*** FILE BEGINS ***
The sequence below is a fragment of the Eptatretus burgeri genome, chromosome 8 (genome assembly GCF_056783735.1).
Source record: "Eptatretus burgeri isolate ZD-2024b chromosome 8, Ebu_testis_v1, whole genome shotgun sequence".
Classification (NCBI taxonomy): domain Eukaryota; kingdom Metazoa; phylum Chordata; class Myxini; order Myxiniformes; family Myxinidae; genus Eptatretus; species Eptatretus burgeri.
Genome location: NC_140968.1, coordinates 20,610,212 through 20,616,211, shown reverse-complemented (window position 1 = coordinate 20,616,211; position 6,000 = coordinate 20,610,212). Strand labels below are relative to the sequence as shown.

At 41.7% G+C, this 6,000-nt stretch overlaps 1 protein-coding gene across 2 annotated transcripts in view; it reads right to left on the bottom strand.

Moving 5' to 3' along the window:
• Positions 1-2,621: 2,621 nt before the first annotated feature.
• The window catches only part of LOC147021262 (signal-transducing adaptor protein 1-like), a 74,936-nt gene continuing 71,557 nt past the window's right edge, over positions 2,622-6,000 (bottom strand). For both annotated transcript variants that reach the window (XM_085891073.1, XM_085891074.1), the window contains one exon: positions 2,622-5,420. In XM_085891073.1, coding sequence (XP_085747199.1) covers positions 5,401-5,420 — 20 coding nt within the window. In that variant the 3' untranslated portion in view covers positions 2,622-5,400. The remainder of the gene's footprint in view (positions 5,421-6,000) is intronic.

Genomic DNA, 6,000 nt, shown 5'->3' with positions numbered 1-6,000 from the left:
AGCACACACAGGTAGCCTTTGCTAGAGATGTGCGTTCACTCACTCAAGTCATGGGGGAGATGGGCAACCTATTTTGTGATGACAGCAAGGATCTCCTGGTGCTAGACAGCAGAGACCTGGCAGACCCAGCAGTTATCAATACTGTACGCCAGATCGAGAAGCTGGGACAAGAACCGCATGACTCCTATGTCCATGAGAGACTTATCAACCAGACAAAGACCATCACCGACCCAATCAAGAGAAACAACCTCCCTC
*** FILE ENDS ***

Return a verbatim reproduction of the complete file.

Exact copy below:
The sequence below is a fragment of the Eptatretus burgeri genome, chromosome 8 (genome assembly GCF_056783735.1).
Source record: "Eptatretus burgeri isolate ZD-2024b chromosome 8, Ebu_testis_v1, whole genome shotgun sequence".
Classification (NCBI taxonomy): domain Eukaryota; kingdom Metazoa; phylum Chordata; class Myxini; order Myxiniformes; family Myxinidae; genus Eptatretus; species Eptatretus burgeri.
Genome location: NC_140968.1, coordinates 20,610,212 through 20,616,211, shown reverse-complemented (window position 1 = coordinate 20,616,211; position 6,000 = coordinate 20,610,212). Strand labels below are relative to the sequence as shown.

At 41.7% G+C, this 6,000-nt stretch overlaps 1 protein-coding gene across 2 annotated transcripts in view; it reads right to left on the bottom strand.

Moving 5' to 3' along the window:
• Positions 1-2,621: 2,621 nt before the first annotated feature.
• The window catches only part of LOC147021262 (signal-transducing adaptor protein 1-like), a 74,936-nt gene continuing 71,557 nt past the window's right edge, over positions 2,622-6,000 (bottom strand). For both annotated transcript variants that reach the window (XM_085891073.1, XM_085891074.1), the window contains one exon: positions 2,622-5,420. In XM_085891073.1, coding sequence (XP_085747199.1) covers positions 5,401-5,420 — 20 coding nt within the window. In that variant the 3' untranslated portion in view covers positions 2,622-5,400. The remainder of the gene's footprint in view (positions 5,421-6,000) is intronic.

Genomic DNA, 6,000 nt, shown 5'->3' with positions numbered 1-6,000 from the left:
AGCACACACAGGTAGCCTTTGCTAGAGATGTGCGTTCACTCACTCAAGTCATGGGGGAGATGGGCAACCTATTTTGTGATGACAGCAAGGATCTCCTGGTGCTAGACAGCAGAGACCTGGCAGACCCAGCAGTTATCAATACTGTACGCCAGATCGAGAAGCTGGGACAAGAACCGCATGACTCCTATGTCCATGAGAGACTTATCAACCAGACAAAGACCATCACCGACCCAATCAAGAGAAACAACCTCCCTC